Are you paying your staff enough?

Karen’s first job was a paper round. She earned £1.50 per week for tramping around the streets at the crack of dawn in all weathers, posting papers through nasty, snapping letterboxes and trying to avoid nasty, snapping dogs.

OK, so that was a long time ago, and earnings have increased since then.

These days, almost all employees are entitled to earn a minimum amount per hour, by law. As an employer – even if you only have one member of staff ­ – you have to comply with the regulations.

You therefore need to be aware that new regulations come into force from 1 April 2016.

National Living Wage

There are two main changes you need to be aware of:

  • There is now a National Living Wage (NLW) for workers aged 25 or over, meaning you must pay them at least £7.50 per hour.
  • If you underpay the National Minimum Wage (NMW), the penalty is doubled, increasing from 100% to 200% of the arrears due to each worker.

The Regulatory Policy Committee estimates these changes will cost private sector employers an extra £1.1 billion. This sum is made up of £700 million to meet the new NLW, plus £137.5 million to pay additional pensions and National Insurance contributions.

It is planned to increase the NLW to 60% of average earnings by 2020, expected to be over £9 per hour.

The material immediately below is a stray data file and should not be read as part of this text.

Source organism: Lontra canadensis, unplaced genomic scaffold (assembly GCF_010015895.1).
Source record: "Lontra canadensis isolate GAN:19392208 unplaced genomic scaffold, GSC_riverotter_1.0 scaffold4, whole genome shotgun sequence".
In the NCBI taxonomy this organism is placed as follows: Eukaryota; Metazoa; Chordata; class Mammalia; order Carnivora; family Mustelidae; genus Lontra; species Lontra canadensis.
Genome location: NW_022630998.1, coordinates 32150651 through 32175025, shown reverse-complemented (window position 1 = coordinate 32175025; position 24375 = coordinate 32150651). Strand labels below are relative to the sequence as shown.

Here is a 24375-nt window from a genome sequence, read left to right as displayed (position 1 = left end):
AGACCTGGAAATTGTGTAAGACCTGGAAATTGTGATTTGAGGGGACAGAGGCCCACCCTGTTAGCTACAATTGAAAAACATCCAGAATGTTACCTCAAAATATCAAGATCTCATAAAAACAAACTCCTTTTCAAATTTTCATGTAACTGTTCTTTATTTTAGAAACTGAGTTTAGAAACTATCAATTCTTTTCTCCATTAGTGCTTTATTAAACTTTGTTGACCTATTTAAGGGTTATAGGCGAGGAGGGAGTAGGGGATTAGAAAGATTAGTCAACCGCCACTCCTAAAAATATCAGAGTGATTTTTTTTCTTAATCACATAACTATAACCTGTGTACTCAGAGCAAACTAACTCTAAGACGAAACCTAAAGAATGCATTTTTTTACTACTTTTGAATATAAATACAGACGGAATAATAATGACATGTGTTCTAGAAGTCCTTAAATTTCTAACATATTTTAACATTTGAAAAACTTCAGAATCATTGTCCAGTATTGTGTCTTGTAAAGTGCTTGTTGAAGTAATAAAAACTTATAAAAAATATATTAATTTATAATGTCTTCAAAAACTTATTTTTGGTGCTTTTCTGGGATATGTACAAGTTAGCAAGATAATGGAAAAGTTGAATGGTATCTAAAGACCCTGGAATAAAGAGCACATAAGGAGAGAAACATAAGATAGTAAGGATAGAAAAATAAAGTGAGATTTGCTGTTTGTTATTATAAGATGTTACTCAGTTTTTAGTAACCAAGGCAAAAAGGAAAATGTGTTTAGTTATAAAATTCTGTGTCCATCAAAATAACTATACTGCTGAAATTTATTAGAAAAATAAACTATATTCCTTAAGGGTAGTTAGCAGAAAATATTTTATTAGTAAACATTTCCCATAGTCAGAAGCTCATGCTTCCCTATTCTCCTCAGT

National Minimum Wage Chart

  • Aged 21 to 24 = £7.05
  • Aged 18 to 20 = £5.60
  • Aged under 18 = £4.05
  • Apprentice = £3.50

If your contract with your employee is for payments below the minimum wage, it’s not legally binding.

Who qualifies?

In order to qualify for the National Minimum Wage, workers must be of school leaving age or over, on the last Friday in June of the school year they turn 16.

Your workers are entitled to be paid minimum wage even if they are part-time, casual labourers, agency workers, homeworkers, apprentices, trainees, on probation, disabled, foreign, or offshore.

Those who don’t qualify include company directors, volunteers, students, family members who live in your home, workers younger than school leaving age, and prisoners.

 

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